The Mill Valley Chamber Music Society sprang back to life on November 14 when a stellar ensemble from the Manhattan Chamber Players, a New York-based collective, arrived to perform two piano quintets: Vaughn-Williams’ in C Minor (1903), little known and rarely performed; and Schubert’s in A Major D.
Chamber
MUSCULAR BRAHMS FROM IVES COLLECTIVE IN GLASER
by Terry McNeill
Sunday, November 14, 2021
Leaving SRJC’s Newman Auditorium for the first time in decades, the College’s Chamber Concert Series presented a season-opening concert Nov. 14 in Santa Rosa’s Glaser Center with the four-musician Bay-Area based Ives Collective. The season, the first given since 2020, is dedicated to Series Founder
Symphony
MONUMENTAL BRAHMS SYMPHONY HIGHLIGHTS MARIN SYMPHONY RETURN
by Terry McNeill
Sunday, November 7, 2021
In the waning COVID pandemic the Marin Symphony is one of the last Bay Area orchestras to return to the stage, and they did with considerable fanfare Nov. 7 before 1,200 in Civic Center Auditorium, with resident conductor Alasdair Neale leading a demanding concert of Brahms, Schumann and New York-ba
Symphony
APOLLO'S FIRE LIGHTS UP VIVALDI'S FOUR SEASONS IN WEILL
by Terry McNeill
Saturday, October 30, 2021
Long ago the Canadian violin virtuoso Gil Shaham played a program in Weill Hall of solo Bach, with a visual backdrop of slowly developing visuals, such as a pokey flower opening over four minutes. The Bach was sensational, and some in the audience liked the photos but many found them disconcerting,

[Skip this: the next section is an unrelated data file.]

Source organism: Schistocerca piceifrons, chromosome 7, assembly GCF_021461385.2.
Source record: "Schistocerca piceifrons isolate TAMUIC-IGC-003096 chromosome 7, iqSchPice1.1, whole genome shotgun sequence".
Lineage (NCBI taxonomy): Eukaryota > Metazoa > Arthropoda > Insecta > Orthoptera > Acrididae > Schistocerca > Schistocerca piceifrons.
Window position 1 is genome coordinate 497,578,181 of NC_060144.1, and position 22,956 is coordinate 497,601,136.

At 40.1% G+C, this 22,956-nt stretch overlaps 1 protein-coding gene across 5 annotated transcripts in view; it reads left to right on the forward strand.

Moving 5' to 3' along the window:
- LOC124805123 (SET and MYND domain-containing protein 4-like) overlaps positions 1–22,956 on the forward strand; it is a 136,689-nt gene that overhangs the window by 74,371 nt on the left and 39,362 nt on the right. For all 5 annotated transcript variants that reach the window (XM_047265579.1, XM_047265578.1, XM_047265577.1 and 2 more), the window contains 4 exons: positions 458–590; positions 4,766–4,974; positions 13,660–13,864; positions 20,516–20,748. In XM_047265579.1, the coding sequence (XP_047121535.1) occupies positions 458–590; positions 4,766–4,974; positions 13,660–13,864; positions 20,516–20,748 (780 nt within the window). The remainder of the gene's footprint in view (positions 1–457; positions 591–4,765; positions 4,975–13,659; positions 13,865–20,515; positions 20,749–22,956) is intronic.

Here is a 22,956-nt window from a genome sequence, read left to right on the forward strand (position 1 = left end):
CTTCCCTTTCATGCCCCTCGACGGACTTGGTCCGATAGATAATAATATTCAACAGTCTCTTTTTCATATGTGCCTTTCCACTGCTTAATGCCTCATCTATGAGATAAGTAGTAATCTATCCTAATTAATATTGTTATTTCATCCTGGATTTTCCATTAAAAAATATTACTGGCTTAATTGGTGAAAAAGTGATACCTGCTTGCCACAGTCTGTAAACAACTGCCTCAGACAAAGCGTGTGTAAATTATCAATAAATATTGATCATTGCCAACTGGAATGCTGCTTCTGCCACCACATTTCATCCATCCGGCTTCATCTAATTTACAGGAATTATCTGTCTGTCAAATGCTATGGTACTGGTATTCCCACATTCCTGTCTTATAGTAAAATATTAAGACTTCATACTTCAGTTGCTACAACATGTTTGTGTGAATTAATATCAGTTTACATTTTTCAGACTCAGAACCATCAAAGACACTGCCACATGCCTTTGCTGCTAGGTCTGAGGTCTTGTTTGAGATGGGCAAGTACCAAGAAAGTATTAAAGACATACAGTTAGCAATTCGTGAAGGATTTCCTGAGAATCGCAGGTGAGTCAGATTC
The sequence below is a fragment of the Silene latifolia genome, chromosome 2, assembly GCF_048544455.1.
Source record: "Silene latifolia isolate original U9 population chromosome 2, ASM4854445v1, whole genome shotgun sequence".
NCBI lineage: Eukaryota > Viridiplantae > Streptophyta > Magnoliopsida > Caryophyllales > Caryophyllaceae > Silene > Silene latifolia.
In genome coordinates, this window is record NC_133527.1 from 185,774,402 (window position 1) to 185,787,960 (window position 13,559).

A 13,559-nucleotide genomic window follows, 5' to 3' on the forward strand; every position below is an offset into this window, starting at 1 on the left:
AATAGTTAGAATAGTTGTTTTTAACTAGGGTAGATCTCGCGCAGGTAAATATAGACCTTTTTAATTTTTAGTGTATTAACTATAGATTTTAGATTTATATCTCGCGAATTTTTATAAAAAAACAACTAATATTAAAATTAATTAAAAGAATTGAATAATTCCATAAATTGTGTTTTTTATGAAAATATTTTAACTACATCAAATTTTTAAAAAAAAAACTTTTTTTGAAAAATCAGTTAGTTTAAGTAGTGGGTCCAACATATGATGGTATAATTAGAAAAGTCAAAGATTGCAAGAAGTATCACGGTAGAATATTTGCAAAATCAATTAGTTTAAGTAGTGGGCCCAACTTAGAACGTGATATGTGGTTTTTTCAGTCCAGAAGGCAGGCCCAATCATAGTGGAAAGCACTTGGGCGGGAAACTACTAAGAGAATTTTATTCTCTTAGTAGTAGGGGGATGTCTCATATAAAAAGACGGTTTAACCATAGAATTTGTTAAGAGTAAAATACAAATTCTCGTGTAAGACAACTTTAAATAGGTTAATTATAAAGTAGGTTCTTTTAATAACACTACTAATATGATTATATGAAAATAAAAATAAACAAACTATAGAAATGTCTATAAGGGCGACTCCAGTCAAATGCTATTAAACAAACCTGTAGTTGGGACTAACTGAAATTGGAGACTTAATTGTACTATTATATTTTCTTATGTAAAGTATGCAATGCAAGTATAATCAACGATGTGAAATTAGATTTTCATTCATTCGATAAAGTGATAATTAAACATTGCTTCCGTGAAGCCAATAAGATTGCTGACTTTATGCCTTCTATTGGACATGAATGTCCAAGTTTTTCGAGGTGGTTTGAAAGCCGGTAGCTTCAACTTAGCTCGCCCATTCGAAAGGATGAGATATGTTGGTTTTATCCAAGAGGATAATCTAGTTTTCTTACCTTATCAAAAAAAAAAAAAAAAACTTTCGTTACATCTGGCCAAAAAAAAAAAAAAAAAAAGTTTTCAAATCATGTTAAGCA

Chamber
SPARKLING WIND, STRING, HARP MUSIC AT DEVON HOUSE GARDEN CONCERT
by Abby Wasserman
Saturday, October 9, 2021
Take a mild autumn evening, a garden gazebo with patterned rugs and lit with soft bulbs, shake in a fine chamber ensemble, add a rising new moon, and you have a recipe for the musical delight that violist Elizabeth Prior presented Oct. 9 in her Devon House Garden Concert series. The Marin Terra Li
CHAMBER REVIEW
MasterCard Performance Series / Sunday, October 27, 2013
Takác String Quartet: Edward Dusinberre and Károly Schranz,violin; Geraldine Walther,viola; András Fejér,cello. Erika Eckert, viola and Scott Pingel, bass

Takács String Quartet

FROM HUNGARY WITH LOVE

by Steve Osborn
Sunday, October 27, 2013